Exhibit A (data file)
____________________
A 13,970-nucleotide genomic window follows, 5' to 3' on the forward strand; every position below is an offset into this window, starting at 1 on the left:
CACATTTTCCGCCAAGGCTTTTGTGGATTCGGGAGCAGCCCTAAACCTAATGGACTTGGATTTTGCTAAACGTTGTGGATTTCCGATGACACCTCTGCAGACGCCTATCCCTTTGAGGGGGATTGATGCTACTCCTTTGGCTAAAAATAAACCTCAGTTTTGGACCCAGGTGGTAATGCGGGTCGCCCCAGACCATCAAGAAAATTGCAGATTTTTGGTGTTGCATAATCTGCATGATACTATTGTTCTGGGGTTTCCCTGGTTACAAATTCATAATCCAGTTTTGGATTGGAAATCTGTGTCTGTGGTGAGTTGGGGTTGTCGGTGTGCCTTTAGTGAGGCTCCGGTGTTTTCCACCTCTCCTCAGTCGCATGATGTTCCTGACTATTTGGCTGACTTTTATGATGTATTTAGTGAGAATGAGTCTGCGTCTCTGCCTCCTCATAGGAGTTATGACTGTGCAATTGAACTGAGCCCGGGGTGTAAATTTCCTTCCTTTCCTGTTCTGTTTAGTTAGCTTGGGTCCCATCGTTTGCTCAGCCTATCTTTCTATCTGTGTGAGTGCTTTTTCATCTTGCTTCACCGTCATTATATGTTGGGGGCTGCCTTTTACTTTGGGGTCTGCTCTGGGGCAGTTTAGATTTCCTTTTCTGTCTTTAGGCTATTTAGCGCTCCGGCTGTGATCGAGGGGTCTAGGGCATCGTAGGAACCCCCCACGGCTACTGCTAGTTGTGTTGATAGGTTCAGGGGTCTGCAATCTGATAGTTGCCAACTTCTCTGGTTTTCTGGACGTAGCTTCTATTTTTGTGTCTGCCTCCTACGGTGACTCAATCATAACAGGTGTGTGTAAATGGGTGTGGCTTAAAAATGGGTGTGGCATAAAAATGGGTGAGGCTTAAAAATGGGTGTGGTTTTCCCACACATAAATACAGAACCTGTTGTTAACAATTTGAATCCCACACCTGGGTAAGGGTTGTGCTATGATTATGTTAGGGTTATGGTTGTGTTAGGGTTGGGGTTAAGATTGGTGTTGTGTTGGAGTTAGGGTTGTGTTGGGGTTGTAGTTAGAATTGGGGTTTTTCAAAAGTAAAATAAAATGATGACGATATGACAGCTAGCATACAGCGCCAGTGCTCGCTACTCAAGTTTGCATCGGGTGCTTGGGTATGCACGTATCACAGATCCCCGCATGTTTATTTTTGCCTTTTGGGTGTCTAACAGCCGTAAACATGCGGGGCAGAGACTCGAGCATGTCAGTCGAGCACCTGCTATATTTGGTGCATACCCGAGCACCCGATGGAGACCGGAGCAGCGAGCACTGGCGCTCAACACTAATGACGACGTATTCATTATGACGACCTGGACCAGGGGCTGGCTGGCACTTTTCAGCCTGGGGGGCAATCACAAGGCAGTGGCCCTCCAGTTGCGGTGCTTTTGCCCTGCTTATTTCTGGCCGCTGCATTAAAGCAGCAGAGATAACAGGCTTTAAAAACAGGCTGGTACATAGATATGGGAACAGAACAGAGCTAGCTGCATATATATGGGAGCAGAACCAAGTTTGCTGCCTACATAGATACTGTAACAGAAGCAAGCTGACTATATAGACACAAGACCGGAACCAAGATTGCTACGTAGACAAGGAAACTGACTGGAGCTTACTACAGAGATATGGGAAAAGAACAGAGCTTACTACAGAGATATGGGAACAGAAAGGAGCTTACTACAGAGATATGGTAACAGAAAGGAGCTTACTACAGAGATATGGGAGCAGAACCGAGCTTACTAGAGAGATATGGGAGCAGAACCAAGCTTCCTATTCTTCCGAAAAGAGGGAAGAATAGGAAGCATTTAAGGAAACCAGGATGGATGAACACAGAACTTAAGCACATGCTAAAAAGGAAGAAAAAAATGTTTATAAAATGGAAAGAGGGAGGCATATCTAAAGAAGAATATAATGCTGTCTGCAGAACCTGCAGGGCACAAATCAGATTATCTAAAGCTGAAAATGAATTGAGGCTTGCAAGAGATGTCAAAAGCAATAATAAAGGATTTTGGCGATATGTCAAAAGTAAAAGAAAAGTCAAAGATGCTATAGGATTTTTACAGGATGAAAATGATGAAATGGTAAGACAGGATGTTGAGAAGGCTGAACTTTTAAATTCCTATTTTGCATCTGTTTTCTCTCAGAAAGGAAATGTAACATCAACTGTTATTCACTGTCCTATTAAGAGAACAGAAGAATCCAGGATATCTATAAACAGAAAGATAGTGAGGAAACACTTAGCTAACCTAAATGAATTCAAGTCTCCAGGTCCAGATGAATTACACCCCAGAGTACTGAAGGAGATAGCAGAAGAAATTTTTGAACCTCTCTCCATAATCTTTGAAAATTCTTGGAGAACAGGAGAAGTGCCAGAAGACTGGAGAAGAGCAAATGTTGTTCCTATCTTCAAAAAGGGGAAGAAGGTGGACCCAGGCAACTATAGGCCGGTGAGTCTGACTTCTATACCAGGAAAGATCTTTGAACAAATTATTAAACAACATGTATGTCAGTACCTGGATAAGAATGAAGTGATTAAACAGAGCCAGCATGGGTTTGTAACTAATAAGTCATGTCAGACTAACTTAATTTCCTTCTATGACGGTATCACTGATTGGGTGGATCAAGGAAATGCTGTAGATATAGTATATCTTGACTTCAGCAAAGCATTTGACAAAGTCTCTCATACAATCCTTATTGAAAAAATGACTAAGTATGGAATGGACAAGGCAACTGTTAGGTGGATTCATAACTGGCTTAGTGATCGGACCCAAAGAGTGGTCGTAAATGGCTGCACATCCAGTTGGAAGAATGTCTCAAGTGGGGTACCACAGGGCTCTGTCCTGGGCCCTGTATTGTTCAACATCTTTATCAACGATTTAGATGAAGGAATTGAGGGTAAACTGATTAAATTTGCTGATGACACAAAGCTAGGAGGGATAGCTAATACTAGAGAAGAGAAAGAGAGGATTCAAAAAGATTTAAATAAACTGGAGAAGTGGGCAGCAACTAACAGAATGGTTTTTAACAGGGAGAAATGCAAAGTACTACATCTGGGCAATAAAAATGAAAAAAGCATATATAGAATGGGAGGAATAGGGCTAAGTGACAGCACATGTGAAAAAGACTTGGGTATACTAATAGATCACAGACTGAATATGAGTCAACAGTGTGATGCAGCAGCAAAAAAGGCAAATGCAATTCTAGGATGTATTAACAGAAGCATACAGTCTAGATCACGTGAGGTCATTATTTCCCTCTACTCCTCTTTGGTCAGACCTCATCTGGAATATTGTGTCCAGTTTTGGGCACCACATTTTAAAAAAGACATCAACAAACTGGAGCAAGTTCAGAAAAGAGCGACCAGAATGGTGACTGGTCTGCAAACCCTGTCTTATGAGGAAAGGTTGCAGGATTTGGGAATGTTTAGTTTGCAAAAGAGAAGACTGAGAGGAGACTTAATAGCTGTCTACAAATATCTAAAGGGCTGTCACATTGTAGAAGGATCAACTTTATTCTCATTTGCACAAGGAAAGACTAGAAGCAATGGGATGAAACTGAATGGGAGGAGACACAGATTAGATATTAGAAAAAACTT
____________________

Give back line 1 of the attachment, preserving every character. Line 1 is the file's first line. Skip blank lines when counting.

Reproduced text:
A 13,970-nucleotide genomic window follows, 5' to 3' on the forward strand; every position below is an offset into this window, starting at 1 on the left: